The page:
RPAs prove vital in fight against ISIL

  • Published
  • By Tech. Sgt. Nadine Barclay
  • 432nd Wing/432nd Air Expeditionary Wing Public Affairs
From August 2014 to August 2015, the 432nd Wing has directly supported Operation Inherent Resolve, a U.S. Central Command and partner nation's campaign to conduct targeted airstrikes in Iraq and Syria as part of the comprehensive strategy to degrade and defeat the Islamic State of Iraq and the Levant.

"OIR has highlighted the strengths of (remotely piloted aircraft) operations, namely a single-weapon system that can (find, fix, track, target, engage, and assess) with flexibility, endurance and precision," said Lt. Col. Erik, the 15th Reconnaissance Squadron commander. "In addition, we have the communications necessary to reach back to multiple supporting agencies, and disseminate our (intelligence, surveillance and reconnaissance) feed real-time to multiple end users. This builds situational awareness of the (area of responsibility), which is especially important due to the dynamic nature of OIR combat operations."

While the RPA mission in Iraq and Syria initially focused on information gathering and battlespace awareness, the 432nd WG's involvement quickly escalated as the demand for ISR grew to accurately capture real-time operations.

"Things progressed very quickly, we were playing a reactive part, now we are much more established and proactive," said Senior Airman Jeffery, a MQ-1B Predator intelligence instructor. "The nature of the mission is much more clear and precise then it was at the beginning which has allowed us to be as effective as possible."

In OIR, the 432nd WG/432nd Air Expeditionary Wing has contributed approximately 4,300 sorties, employed 1,000 weapons and conducted 400 'buddy lase.' A buddy lase is when aircrew from one aircraft uses a combat laser to guide weapons released another aircraft to a target. A majority of the sorties and strikes were performed by the 432nd WG. The strikes are an experience Capt. Ryan, a 15th RS Predator pilot, knows all too well.

"I had the first RPA strike of OIR," Ryan recalled. "It was exciting to know what the threat was and to protect the guys on the ground was exhilarating. I felt like I was able to directly contribute."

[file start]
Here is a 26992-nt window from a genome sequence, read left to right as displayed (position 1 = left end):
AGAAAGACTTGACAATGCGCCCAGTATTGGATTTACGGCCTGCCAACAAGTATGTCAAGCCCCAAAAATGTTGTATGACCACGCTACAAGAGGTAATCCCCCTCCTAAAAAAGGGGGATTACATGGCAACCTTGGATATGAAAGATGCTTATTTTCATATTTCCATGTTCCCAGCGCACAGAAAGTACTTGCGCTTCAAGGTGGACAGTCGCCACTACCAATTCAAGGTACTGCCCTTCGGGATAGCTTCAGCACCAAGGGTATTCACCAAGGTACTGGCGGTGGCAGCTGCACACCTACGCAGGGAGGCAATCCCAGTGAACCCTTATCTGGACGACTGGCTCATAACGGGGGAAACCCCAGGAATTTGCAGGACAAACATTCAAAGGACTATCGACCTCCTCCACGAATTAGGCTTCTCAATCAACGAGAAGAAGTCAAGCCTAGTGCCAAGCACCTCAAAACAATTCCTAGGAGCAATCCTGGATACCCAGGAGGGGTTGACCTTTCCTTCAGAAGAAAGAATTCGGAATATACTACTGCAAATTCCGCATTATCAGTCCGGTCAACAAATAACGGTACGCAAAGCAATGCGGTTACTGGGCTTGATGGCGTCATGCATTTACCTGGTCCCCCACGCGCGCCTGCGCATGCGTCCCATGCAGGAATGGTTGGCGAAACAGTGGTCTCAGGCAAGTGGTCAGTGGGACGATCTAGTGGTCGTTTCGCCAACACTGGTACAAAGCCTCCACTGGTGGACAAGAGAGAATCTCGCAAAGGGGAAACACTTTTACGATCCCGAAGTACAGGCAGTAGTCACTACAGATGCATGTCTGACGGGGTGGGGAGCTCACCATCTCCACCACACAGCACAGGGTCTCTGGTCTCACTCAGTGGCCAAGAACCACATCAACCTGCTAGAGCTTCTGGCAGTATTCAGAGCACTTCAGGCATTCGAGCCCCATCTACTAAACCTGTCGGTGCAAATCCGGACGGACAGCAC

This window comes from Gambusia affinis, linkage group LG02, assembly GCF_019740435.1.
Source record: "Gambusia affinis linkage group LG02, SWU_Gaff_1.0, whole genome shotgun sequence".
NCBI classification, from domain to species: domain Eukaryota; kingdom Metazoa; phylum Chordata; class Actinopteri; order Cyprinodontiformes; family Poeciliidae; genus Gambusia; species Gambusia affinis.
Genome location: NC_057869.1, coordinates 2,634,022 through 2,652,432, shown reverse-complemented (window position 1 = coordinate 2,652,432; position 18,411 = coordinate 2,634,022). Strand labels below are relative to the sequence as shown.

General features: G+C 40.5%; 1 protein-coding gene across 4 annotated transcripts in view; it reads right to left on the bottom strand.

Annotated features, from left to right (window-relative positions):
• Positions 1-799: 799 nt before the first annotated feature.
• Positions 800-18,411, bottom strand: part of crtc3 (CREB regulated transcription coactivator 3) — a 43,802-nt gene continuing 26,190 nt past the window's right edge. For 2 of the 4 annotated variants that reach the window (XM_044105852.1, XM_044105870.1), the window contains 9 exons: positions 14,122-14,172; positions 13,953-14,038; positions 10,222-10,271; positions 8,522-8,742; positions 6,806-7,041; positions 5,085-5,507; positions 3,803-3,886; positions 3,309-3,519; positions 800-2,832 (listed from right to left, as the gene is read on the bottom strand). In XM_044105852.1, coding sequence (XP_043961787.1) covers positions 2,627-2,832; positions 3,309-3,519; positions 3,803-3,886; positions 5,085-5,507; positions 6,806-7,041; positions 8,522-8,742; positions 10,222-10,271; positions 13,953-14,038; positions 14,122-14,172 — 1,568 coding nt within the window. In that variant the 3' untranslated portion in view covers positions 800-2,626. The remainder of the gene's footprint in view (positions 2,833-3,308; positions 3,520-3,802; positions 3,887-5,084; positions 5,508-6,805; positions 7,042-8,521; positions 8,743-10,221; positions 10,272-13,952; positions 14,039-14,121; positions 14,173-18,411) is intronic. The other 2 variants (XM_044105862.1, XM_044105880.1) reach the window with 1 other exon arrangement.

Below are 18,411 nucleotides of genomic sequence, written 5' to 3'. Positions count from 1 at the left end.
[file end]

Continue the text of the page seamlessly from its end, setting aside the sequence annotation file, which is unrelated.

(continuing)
Although many sorties were flown by RPAs, joint efforts capitalized on the capabilities of the joint warfighter thus integrating manned and unmanned assets to assist friendly ground forces.

"This has been one of the biggest improvements to RPA operations in recent years," Erik said. "One of the strengths of RPA cockpits is the ability to use multiple means of communication (computer, phone and airborne radio) to integrate with other assets. The challenge facing our crews is how to leverage the strengths and weaknesses of these various communication means, and we have made great strides in OIR to optimize this."

As part of this integration process, manned aircraft like the Navy F-18 Hornets use RPAs to buddy lase targets.

To some, changing the misconceptions associated with this revolutionary aircraft is sometimes a mission in itself, but illustrating the platforms capability in combat is setting the stage to clear up misunderstandings associated with RPAs.

"Before OIR many people may not have known what an RPA was truly capable of," Ryan said. "Now before combatant commanders take the risk of potentially losing a manned aircraft they will come to us and ask if we've found them targets. We have 24/7 coverage, so we know what the battlefield looks like and how it has changed. They're using us for their situational awareness which improves their safety as well."

A unique aspect of the RPA enterprise is that these aircrew members will see sustained direct combat support very early in their Air Force careers, which is less common in other aircraft platforms.

"From the very beginning, I've felt I've had impact in the mission that we are doing," Jeffrey said. "I don't feel I would have had this experience and impact had I been in another career field. It's a great thing to be in the RPA enterprise as a brand new Airman starting out."

In the RPA career field today, the average age of Airmen flying combat missions is 18-24 years old, something rarely seen in traditionally manned aircraft career fields.

"I can't be more proud of our crews and the professional airmanship they exhibit on a daily basis," Erik said. "Due to the growth of the RPA community, we have a large percentage of relatively young crew members. Based on the nature of our combat operations, they build experience at a much faster rate than the norm. Their pride, motivation and discipline are unquestionable and directly lead to our success in combat operations."

As OIR passed the one year mark on Aug. 8, Ryan said morale is high and the men and women of his unit are the most professional people he has had the pleasure of working with.

"Every day they surprise me with how they act and react to the changing environment of war," Ryan said. "I am extremely proud of what I do. Our motto is P2P, which is short for perform to prevent. The meaning behind it is that we perform at our best to keep Soldiers from deploying into harm's way. It pushes us to do our jobs, which is to save American lives."

According to Defense Department as of Aug. 7, 2015, airstrikes have been responsible for damaging or destroying more than 10,684 targets that further deny the enemy the capability to inflict damage to America or its allies.

"It's an honor to know that we are able to lead the way, and rapidly execute missions in a new AOR based on orders from our national leadership," Erik said. "It's also true that this is an honor shared by the entire RPA community. Collectively, we present unique and effective airpower options for our combatant commanders to achieve their objectives."